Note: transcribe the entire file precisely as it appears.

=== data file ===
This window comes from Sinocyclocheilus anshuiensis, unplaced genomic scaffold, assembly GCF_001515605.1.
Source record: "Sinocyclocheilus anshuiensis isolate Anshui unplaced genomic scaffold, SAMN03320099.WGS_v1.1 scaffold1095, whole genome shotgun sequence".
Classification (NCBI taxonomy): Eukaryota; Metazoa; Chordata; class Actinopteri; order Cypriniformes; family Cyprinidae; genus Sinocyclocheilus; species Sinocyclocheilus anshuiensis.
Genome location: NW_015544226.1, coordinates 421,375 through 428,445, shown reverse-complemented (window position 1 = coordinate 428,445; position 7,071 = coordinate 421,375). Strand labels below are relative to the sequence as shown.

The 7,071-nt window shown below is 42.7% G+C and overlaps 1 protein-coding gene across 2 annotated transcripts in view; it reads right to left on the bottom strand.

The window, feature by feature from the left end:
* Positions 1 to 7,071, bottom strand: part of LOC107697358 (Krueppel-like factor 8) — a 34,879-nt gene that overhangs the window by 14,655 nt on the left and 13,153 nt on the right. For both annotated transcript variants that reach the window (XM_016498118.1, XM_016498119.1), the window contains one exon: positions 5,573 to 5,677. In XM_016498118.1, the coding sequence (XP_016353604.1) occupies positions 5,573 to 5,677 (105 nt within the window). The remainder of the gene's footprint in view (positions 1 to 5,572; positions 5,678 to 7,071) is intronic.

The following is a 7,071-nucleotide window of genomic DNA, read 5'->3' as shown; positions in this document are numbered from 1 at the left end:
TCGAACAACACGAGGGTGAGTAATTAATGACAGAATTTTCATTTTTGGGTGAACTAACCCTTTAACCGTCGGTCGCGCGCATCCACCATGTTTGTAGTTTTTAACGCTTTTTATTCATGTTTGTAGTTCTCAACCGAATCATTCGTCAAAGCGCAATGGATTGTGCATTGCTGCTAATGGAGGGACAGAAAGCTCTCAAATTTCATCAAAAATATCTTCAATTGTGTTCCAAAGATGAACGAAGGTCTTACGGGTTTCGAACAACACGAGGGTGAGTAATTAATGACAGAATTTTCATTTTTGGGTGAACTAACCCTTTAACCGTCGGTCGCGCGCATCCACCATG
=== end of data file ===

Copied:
This window comes from Sinocyclocheilus anshuiensis, unplaced genomic scaffold, assembly GCF_001515605.1.
Source record: "Sinocyclocheilus anshuiensis isolate Anshui unplaced genomic scaffold, SAMN03320099.WGS_v1.1 scaffold1095, whole genome shotgun sequence".
Classification (NCBI taxonomy): Eukaryota; Metazoa; Chordata; class Actinopteri; order Cypriniformes; family Cyprinidae; genus Sinocyclocheilus; species Sinocyclocheilus anshuiensis.
Genome location: NW_015544226.1, coordinates 421,375 through 428,445, shown reverse-complemented (window position 1 = coordinate 428,445; position 7,071 = coordinate 421,375). Strand labels below are relative to the sequence as shown.

The 7,071-nt window shown below is 42.7% G+C and overlaps 1 protein-coding gene across 2 annotated transcripts in view; it reads right to left on the bottom strand.

The window, feature by feature from the left end:
* Positions 1 to 7,071, bottom strand: part of LOC107697358 (Krueppel-like factor 8) — a 34,879-nt gene that overhangs the window by 14,655 nt on the left and 13,153 nt on the right. For both annotated transcript variants that reach the window (XM_016498118.1, XM_016498119.1), the window contains one exon: positions 5,573 to 5,677. In XM_016498118.1, the coding sequence (XP_016353604.1) occupies positions 5,573 to 5,677 (105 nt within the window). The remainder of the gene's footprint in view (positions 1 to 5,572; positions 5,678 to 7,071) is intronic.

The following is a 7,071-nucleotide window of genomic DNA, read 5'->3' as shown; positions in this document are numbered from 1 at the left end:
TCGAACAACACGAGGGTGAGTAATTAATGACAGAATTTTCATTTTTGGGTGAACTAACCCTTTAACCGTCGGTCGCGCGCATCCACCATGTTTGTAGTTTTTAACGCTTTTTATTCATGTTTGTAGTTCTCAACCGAATCATTCGTCAAAGCGCAATGGATTGTGCATTGCTGCTAATGGAGGGACAGAAAGCTCTCAAATTTCATCAAAAATATCTTCAATTGTGTTCCAAAGATGAACGAAGGTCTTACGGGTTTCGAACAACACGAGGGTGAGTAATTAATGACAGAATTTTCATTTTTGGGTGAACTAACCCTTTAACCGTCGGTCGCGCGCATCCACCATG